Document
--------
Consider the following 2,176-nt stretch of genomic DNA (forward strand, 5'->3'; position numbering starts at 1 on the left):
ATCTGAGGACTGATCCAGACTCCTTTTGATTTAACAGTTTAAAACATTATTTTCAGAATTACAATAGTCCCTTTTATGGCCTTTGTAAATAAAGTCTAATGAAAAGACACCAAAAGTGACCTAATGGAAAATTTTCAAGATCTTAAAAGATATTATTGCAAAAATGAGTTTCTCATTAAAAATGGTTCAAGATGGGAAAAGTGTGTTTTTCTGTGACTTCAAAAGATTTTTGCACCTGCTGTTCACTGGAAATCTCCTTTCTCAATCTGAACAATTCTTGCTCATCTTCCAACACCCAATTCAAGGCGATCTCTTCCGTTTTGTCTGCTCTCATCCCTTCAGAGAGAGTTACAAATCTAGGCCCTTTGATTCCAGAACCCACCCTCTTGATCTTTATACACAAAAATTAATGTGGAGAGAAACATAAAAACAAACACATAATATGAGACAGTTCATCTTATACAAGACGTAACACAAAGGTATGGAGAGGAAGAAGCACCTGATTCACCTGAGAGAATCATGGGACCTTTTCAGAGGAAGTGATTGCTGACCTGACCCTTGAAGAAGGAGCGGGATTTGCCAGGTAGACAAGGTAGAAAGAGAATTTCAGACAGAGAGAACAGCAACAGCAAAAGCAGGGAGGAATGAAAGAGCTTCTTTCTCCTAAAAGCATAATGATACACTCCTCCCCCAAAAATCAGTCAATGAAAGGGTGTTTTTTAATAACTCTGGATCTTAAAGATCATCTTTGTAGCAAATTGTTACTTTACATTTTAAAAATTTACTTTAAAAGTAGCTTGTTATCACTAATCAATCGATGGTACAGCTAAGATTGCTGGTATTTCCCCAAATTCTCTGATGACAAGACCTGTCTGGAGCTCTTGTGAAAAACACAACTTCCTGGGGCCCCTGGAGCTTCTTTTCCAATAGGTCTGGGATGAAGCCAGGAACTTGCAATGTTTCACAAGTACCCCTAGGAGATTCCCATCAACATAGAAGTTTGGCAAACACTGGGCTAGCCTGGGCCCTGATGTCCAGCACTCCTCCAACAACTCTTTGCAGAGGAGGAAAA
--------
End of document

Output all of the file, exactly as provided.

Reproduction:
Consider the following 2,176-nt stretch of genomic DNA (forward strand, 5'->3'; position numbering starts at 1 on the left):
ATCTGAGGACTGATCCAGACTCCTTTTGATTTAACAGTTTAAAACATTATTTTCAGAATTACAATAGTCCCTTTTATGGCCTTTGTAAATAAAGTCTAATGAAAAGACACCAAAAGTGACCTAATGGAAAATTTTCAAGATCTTAAAAGATATTATTGCAAAAATGAGTTTCTCATTAAAAATGGTTCAAGATGGGAAAAGTGTGTTTTTCTGTGACTTCAAAAGATTTTTGCACCTGCTGTTCACTGGAAATCTCCTTTCTCAATCTGAACAATTCTTGCTCATCTTCCAACACCCAATTCAAGGCGATCTCTTCCGTTTTGTCTGCTCTCATCCCTTCAGAGAGAGTTACAAATCTAGGCCCTTTGATTCCAGAACCCACCCTCTTGATCTTTATACACAAAAATTAATGTGGAGAGAAACATAAAAACAAACACATAATATGAGACAGTTCATCTTATACAAGACGTAACACAAAGGTATGGAGAGGAAGAAGCACCTGATTCACCTGAGAGAATCATGGGACCTTTTCAGAGGAAGTGATTGCTGACCTGACCCTTGAAGAAGGAGCGGGATTTGCCAGGTAGACAAGGTAGAAAGAGAATTTCAGACAGAGAGAACAGCAACAGCAAAAGCAGGGAGGAATGAAAGAGCTTCTTTCTCCTAAAAGCATAATGATACACTCCTCCCCCAAAAATCAGTCAATGAAAGGGTGTTTTTTAATAACTCTGGATCTTAAAGATCATCTTTGTAGCAAATTGTTACTTTACATTTTAAAAATTTACTTTAAAAGTAGCTTGTTATCACTAATCAATCGATGGTACAGCTAAGATTGCTGGTATTTCCCCAAATTCTCTGATGACAAGACCTGTCTGGAGCTCTTGTGAAAAACACAACTTCCTGGGGCCCCTGGAGCTTCTTTTCCAATAGGTCTGGGATGAAGCCAGGAACTTGCAATGTTTCACAAGTACCCCTAGGAGATTCCCATCAACATAGAAGTTTGGCAAACACTGGGCTAGCCTGGGCCCTGATGTCCAGCACTCCTCCAACAACTCTTTGCAGAGGAGGAAAA